And now we are three. This past Wednesday, Twig and her doeling went up to live with their new family in Temple, Maine. They seem like lovely people, and Twig and her baby are settling right in.
It’s definitely much quieter around here, for sure! Remaining are two bucklings, both Eleganza’s, and one of Saffron’s doelings who is supposed to be going to a woman nearby. They are busy little bees, and all seem just fine without their moms. The two boys are quite the boisterous duo, and Olive (which is what I call the doeling), stays out of their way as much as she can!
No interest yet in the bucklings, but we shall see. Most folks don’t begin thinking about a herd sire until closer in to the autumn when its time to think about getting that started.
And so it goes! In the meantime, last week I took a lovely class at the local fabric shop (Alewives Fabrics) and learned the basics of English paper piecing (a different type of quilting technique). I love it! I will post some photos when I get a little more done. We are having a lazy Sunday, enjoying the cooler less humid air that came in over night. Delightful after the humidity and torrential storms last evening!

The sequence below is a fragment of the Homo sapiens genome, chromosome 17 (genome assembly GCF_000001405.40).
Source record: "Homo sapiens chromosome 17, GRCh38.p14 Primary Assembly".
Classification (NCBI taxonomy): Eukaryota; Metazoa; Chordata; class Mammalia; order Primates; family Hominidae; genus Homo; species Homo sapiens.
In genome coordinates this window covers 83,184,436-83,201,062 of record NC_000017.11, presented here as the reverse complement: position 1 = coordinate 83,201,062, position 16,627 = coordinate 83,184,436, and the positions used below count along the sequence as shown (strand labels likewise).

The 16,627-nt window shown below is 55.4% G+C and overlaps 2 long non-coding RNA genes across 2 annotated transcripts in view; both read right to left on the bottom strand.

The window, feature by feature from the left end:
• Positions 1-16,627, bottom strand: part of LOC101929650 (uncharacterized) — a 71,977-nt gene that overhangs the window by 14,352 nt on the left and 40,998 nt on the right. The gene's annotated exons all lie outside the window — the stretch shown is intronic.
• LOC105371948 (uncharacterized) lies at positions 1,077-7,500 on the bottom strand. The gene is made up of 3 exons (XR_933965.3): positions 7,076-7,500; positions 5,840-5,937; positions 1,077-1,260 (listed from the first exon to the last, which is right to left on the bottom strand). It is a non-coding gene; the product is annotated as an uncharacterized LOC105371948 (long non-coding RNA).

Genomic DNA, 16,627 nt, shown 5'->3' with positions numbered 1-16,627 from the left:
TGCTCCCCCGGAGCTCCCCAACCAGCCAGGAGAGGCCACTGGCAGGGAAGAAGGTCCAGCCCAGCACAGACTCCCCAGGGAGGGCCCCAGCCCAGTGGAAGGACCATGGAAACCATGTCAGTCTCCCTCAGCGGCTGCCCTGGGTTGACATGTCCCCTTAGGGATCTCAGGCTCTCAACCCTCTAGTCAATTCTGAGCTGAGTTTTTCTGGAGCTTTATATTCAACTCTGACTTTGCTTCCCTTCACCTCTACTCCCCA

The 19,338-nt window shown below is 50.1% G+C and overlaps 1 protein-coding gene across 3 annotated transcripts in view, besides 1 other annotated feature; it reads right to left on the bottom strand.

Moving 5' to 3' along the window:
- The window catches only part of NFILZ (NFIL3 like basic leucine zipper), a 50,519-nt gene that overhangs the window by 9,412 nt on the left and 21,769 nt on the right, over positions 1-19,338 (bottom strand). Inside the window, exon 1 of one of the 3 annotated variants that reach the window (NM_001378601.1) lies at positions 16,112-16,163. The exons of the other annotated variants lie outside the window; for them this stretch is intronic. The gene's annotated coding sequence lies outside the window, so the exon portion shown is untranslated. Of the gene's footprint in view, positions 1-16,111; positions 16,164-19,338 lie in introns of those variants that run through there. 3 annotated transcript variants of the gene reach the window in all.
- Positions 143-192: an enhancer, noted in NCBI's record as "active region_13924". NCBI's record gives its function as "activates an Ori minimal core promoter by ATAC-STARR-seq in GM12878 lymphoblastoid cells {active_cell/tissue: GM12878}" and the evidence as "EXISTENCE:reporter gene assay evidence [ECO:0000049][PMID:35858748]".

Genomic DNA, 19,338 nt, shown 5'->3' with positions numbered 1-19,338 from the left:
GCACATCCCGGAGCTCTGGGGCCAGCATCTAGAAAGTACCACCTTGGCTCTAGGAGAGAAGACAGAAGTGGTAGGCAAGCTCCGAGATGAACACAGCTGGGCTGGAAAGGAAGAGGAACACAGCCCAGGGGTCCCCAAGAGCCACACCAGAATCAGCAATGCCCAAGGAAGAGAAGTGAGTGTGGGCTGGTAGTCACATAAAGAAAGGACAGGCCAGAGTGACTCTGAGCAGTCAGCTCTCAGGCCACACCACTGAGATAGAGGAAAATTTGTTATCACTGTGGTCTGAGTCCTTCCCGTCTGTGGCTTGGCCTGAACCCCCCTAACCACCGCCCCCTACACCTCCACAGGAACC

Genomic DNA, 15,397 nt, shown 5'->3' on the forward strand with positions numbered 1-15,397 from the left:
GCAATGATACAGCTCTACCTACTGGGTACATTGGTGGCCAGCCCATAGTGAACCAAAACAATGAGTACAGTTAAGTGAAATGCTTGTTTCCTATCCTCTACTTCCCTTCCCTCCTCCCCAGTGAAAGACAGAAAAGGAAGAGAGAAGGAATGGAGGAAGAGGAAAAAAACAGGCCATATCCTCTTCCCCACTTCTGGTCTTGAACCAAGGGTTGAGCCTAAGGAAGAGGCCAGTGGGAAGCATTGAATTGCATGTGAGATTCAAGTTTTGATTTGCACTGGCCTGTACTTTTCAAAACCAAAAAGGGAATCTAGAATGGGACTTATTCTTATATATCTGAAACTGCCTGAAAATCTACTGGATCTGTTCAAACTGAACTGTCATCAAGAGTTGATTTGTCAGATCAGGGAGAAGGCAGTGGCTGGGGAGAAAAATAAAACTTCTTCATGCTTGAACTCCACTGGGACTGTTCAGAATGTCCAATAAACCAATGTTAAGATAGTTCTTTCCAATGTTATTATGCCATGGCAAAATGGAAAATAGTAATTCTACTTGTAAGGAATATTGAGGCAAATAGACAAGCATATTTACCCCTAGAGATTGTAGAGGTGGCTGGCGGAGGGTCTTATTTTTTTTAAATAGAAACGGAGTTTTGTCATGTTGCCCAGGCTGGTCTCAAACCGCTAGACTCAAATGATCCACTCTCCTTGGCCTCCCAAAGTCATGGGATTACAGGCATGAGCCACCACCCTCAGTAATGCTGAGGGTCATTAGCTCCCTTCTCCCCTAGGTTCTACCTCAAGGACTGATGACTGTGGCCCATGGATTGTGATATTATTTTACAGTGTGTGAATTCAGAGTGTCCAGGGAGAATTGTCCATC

Yes, it’s been a busy couple of weeks. Out of 9 goats in the girls’ pen, 4 have now moved on to their new home. Luckily enough, they all went together: Eleganza, Saffron and two babies. They couldn’t have found a better home in Sarah and Tully’s place in Westbrook, Maine, where they are with other goats and young children. I hope to get some updates, although from the sound of it they are all well, and from photos it looks like they are in a lovely spot.
And then my special baby, Jingle the Donkey, left for her new home last Sunday. We have also lucked out in that she is not too far away for me to visit, and for the first time since she was very young, she is living with two other donkeys! There are goats there as well, which will certainly not require her to do any adjusting, at least not much! I have felt like a mom whose oldest child has just started kindergarten or preschool, wanting to know if he/she is making friends and having a good time! Her new owner has been keeping me updated, and it sounds like she is getting the hang of things there. Jingle has hit the sweet spot with these folks, as they are very knowledgable and loving animal people. I can’t be too sad knowing where she is! (You can read about her new adventures on Daryl’s blog FairWinds – she has two lovely posts up about Jingle)
And now it seems that we are finally getting some introduction to summer, although they are still predicting a bit of rain for the weekend. It’s such a kick to have the leaves out on the trees again and to have some sun to enjoy along with it, that I hope we don’t get too much rain! I am so relieved I won’t have to figure out hay for next winter… it’s not looking like a great haying season so far with all the coolness and wet. Fingers crossed that this passes and lots more hay can be cut!